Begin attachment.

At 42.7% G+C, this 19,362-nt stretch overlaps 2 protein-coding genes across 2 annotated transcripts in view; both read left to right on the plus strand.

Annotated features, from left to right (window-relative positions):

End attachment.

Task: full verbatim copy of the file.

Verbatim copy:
At 42.7% G+C, this 19,362-nt stretch overlaps 2 protein-coding genes across 2 annotated transcripts in view; both read left to right on the plus strand.

Annotated features, from left to right (window-relative positions):